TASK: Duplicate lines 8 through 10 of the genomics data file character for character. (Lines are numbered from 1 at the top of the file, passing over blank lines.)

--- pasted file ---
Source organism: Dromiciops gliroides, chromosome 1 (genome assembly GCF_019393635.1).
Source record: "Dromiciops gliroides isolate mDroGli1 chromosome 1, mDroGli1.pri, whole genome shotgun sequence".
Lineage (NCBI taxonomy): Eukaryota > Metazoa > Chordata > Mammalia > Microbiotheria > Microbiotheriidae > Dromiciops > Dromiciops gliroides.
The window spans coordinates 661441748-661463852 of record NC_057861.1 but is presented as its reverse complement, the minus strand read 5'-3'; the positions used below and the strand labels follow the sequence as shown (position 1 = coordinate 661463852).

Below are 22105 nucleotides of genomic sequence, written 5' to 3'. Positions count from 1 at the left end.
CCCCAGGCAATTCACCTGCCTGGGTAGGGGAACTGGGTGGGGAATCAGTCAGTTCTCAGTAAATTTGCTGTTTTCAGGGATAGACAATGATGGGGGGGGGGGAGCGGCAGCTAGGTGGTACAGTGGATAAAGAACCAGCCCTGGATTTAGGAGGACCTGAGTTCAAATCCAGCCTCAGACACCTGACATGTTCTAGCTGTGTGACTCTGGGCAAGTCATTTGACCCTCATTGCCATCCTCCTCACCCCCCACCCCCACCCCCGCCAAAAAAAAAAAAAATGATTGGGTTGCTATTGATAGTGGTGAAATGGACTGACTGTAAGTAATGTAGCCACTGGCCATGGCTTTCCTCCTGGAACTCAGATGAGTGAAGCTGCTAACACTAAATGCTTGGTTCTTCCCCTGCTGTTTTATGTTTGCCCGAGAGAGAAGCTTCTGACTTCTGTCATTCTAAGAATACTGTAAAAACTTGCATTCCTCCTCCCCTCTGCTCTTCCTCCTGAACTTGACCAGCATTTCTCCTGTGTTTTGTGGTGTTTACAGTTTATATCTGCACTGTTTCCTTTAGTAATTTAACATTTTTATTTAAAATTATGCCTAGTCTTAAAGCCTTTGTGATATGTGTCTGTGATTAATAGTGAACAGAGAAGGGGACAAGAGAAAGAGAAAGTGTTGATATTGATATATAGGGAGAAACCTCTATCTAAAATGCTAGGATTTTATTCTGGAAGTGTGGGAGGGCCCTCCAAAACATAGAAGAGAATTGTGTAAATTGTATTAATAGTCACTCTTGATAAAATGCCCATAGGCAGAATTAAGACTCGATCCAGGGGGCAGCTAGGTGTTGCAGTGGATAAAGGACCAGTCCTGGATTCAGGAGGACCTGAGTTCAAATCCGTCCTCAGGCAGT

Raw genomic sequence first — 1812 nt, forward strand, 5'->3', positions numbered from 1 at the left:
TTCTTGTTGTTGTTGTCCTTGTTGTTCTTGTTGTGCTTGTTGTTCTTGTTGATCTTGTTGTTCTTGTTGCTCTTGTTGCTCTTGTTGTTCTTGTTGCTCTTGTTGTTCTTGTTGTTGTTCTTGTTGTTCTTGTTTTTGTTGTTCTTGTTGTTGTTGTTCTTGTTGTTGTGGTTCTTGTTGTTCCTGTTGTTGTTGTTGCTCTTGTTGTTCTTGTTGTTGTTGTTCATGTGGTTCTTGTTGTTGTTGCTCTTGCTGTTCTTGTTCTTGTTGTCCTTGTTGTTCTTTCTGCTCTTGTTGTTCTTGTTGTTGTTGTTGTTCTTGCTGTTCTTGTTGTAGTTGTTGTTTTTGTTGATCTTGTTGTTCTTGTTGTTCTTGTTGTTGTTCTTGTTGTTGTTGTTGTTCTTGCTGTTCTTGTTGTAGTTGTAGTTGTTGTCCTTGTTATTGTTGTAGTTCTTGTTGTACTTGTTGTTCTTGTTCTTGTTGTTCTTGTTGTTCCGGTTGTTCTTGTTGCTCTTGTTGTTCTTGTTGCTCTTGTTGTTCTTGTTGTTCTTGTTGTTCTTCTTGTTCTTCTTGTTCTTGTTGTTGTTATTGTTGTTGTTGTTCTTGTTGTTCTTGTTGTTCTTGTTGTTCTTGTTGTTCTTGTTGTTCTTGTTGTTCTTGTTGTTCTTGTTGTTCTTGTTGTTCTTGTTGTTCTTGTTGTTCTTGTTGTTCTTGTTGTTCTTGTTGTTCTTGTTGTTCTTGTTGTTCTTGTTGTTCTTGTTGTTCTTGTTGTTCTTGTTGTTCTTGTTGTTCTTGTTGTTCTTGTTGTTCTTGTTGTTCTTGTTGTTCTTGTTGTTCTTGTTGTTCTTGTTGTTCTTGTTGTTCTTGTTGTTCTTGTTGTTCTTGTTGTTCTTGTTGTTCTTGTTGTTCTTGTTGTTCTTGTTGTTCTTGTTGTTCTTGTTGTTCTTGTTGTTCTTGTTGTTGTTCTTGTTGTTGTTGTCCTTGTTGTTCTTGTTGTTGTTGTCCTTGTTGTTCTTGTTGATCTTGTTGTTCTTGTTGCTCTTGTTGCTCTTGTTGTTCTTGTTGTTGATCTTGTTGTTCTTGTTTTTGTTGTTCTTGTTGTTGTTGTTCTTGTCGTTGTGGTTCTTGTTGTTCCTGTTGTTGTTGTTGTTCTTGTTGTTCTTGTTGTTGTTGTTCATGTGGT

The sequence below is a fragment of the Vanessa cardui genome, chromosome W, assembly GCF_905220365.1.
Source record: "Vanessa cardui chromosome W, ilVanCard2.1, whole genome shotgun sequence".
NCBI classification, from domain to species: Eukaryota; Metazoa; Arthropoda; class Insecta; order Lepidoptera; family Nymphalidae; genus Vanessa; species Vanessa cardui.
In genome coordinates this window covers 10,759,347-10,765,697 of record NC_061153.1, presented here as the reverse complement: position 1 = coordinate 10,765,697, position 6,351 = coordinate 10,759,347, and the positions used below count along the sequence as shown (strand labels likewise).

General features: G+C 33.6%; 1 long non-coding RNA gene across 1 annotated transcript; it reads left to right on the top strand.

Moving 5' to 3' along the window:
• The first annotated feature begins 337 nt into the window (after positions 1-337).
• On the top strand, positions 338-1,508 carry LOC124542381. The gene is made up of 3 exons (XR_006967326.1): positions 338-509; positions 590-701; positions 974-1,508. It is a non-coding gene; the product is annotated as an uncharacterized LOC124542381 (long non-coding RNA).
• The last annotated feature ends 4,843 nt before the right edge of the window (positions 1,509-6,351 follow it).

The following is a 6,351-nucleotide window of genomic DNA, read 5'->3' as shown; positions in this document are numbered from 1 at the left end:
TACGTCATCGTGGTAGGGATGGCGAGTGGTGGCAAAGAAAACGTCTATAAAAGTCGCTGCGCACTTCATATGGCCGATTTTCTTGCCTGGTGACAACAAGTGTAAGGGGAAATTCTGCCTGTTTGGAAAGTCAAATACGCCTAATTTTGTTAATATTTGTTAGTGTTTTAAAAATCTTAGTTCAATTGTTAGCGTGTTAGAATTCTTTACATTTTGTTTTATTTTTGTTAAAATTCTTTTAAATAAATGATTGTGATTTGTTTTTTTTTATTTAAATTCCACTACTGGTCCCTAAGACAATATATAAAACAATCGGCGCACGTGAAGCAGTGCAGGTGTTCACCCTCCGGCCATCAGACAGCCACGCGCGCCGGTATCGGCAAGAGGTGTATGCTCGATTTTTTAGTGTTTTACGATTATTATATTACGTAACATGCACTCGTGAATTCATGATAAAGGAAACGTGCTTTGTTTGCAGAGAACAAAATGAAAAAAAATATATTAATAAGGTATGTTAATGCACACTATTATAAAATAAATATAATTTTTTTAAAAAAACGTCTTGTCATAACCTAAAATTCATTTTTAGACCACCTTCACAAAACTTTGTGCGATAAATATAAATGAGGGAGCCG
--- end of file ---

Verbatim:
TTCTTGTTGTTGTTGTCCTTGTTGTTCTTGTTGTGCTTGTTGTTCTTGTTGATCTTGTTGTTCTTGTTGCTCTTGTTGCTCTTGTTGTTCTTGTTGCTCTTGTTGTTCTTGTTGTTGTTCTTGTTGTTCTTGTTTTTGTTGTTCTTGTTGTTGTTGTTCTTGTTGTTGTGGTTCTTGTTGTTCCTGTTGTTGTTGTTGCTCTTGTTGTTCTTGTTGTTGTTGTTCATGTGGTTCTTGTTGTTGTTGCTCTTGCTGTTCTTGTTCTTGTTGTCCTTGTTGTTCTTTCTGCTCTTGTTGTTCTTGTTGTTGTTGTTGTTCTTGCTGTTCTTGTTGTAGTTGTTGTTTTTGTTGATCTTGTTGTTCTTGTTGTTCTTGTTGTTGTTCTTGTTGTTGTTGTTGTTCTTGCTGTTCTTGTTGTAGTTGTAGTTGTTGTCCTTGTTATTGTTGTAGTTCTTGTTGTACTTGTTGTTCTTGTTCTTGTTGTTCTTGTTGTTCCGGTTGTTCTTGTTGCTCTTGTTGTTCTTGTTGCTCTTGTTGTTCTTGTTGTTCTTGTTGTTCTTCTTGTTCTTCTTGTTCTTGTTGTTGTTATTGTTGTTGTTGTTCTTGTTGTTCTTGTTGTTCTTGTTGTTCTTGTTGTTCTTGTTGTTCTTGTTGTTCTTGTTGTTCTTGTTGTTCTTGTTGTTCTTGTTGTTCTTGTTGTTCTTGTTGTTCTTGTTGTTCTTGTTGTTCTTGTTGTTCTTGTTGTTCTTGTTGTTCTTGTTGTTCTTGTTGTTCTTGTTGTTCTTGTTGTTCTTGTTGTTCTTGTTGTTCTTGTTGTTCTTGTTGTTCTTGTTGTTCTTGTTGTTCTTGTTGTTCTTGTTGTTCTTGTTGTTCTTGTTGTTCTTGTTGTTCTTGTTGTTCTTGTTGTTCTTGTTGTTCTTGTTGTTCTTGTTGTTCTTGTTGTTCTTGTTGTTCTTGTTGTTGTTCTTGTTGTTGTTGTCCTTGTTGTTCTTGTTGTTGTTGTCCTTGTTGTTCTTGTTGATCTTGTTGTTCTTGTTGCTCTTGTTGCTCTTGTTGTTCTTGTTGTTGATCTTGTTGTTCTTGTTTTTGTTGTTCTTGTTGTTGTTGTTCTTGTCGTTGTGGTTCTTGTTGTTCCTGTTGTTGTTGTTGTTCTTGTTGTTCTTGTTGTTGTTGTTCATGTGGT

The sequence below is a fragment of the Vanessa cardui genome, chromosome W, assembly GCF_905220365.1.
Source record: "Vanessa cardui chromosome W, ilVanCard2.1, whole genome shotgun sequence".